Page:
In the first part of Getting to 85 – Agile Metrics with ActionableAgile we looked at the Cycle Time Scatterplot created by ActionableAgile software. That piece also discussed some ideas the scatter plot could bring about and conversations that potentially might occur.

Part 2 took a deep dive into the wonderful world of the Cumulative Flow Diagram (CFD) and discussed the useful information that can be inspected and discussed by the skilled Scrum and Kanban practitioners.

Let’s turn our attention to another kind of chart – Aging Work in Progress. Unlike both the Cycle Time Scatterplot and the Cumulative Flow Diagram this one takes a much narrow just-in-time snapshot of teams work.

Age is Not Just a Number for Agile Metrics

This is a chart a Scrum Team practicing Kanban should be looking at on a daily basis. And what is a better time to inspect your work than the team’s Daily Scrum! What can we glean out of this chart? Quite a lot. In part 1 we talked extensively about Cycle time, percentiles, and their importance to the work predictability.

Aging Work in Progress chart

The Aging Work in Progress chart provides essential just-in-time data about the predictability of our items that are still in progress. It organizes data into columns representing the team’s workflow steps, while the Y-axis indicates the age of items in time (typically in days). For each column, percentile calculations are made based on historical data and are visually distinguished using a specific color scheme.

Color coding serves as a powerful visual aid, making data on the chart instantly recognizable. For instance, a work item in the yellow zone indicates it has surpassed its 50% estimated completion time (which, for the ‘Dev Done’ stage, was 7 days). An experienced Scrum practitioner will quickly note that red and orange areas indicate a need for immediate attention and, rightly, a discussion.

Let’s Talk It Through

What sort of discussion might this entail? The Daily Scrum focuses on the team examining its progress towards the goal and evaluating its chances of meeting that target. Referring to the chart, our 85% completion time for testing is around 16 days. Observing the ‘Analysis Done’ stage, we find an item that has nearly reached the halfway mark of 7 days. What does this tell us about the item?

It’s important to understand that the 85th percentile signifies that there’s an 85% chance of completing any given work item within 16 days or less. Conversely, there’s a 15% chance that completion will take longer than 16 days. In simpler terms, out of 100 items, about 15 are expected to exceed 16 days in completion time.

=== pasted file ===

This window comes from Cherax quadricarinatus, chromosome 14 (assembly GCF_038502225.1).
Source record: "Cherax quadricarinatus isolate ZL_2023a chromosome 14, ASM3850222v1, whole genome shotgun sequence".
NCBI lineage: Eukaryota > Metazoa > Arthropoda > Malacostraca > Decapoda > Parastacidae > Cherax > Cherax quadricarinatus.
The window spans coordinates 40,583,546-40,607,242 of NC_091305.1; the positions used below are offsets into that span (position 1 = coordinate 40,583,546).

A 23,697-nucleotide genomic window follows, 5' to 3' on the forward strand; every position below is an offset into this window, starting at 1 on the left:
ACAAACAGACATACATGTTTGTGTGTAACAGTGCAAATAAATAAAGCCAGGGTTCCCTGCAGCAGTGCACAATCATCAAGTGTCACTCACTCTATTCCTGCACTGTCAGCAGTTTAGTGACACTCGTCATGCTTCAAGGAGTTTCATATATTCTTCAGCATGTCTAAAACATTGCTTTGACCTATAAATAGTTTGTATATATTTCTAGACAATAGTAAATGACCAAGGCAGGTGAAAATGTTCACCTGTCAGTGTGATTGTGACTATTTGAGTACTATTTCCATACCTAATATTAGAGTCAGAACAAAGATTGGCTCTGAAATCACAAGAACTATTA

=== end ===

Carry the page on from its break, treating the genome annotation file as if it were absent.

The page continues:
Therefore, if an item’s progress extends to its 8th day, the likelihood of not completing it within 16 days effectively doubles to 30%, diminishing the success rate to 70% from 85%. If the item reaches its 12th day, the probability of it taking more than 16 days to complete jumps to 60%. Is this concerning? Does this item warrant closer scrutiny by the team? I certainly believe so – posing these questions is crucial for reviewing and refining your agile metrics.

Considering Agile Metrics More Broadly

Taking a step back to review the broader context of your work can offer additional insights. What does the overall situation look like? Are our work items progressing on schedule? Can we make a more informed prediction about our progression towards the Sprint Goal based on the Aging Work in Progress chart?

In the scenario described, all items in progress fall between the 50 and 85 percentile marks for their respective stages. Should this cause concern? What about those five items that have just moved into the broad range between 85 and 95% – do they merit a detailed discussion? The responses to these and other questions will vary depending on your work’s specific context, team, and process. However, asking these questions is fundamental to achieving a predictable and stable work system.

The ActionableAgile software offers customization options, including the selection of percentiles to display, the color scheme (with the default green-yellow-red being highly recommended), and the date range for calculating percentiles. These features allow for a diverse range of ways to present and emphasize your agile metrics.

In the next, and hopefully last part, to wrap up our conversation about Agile Metrics, I will take a look at the Monte Carlo simulation that allows the teams to get a better idea about how many items they can complete within a specified time frame. Another Monte Carlo simulation we will touch upon deals with answering the question when a batch of work comprised of multiple work items can be done.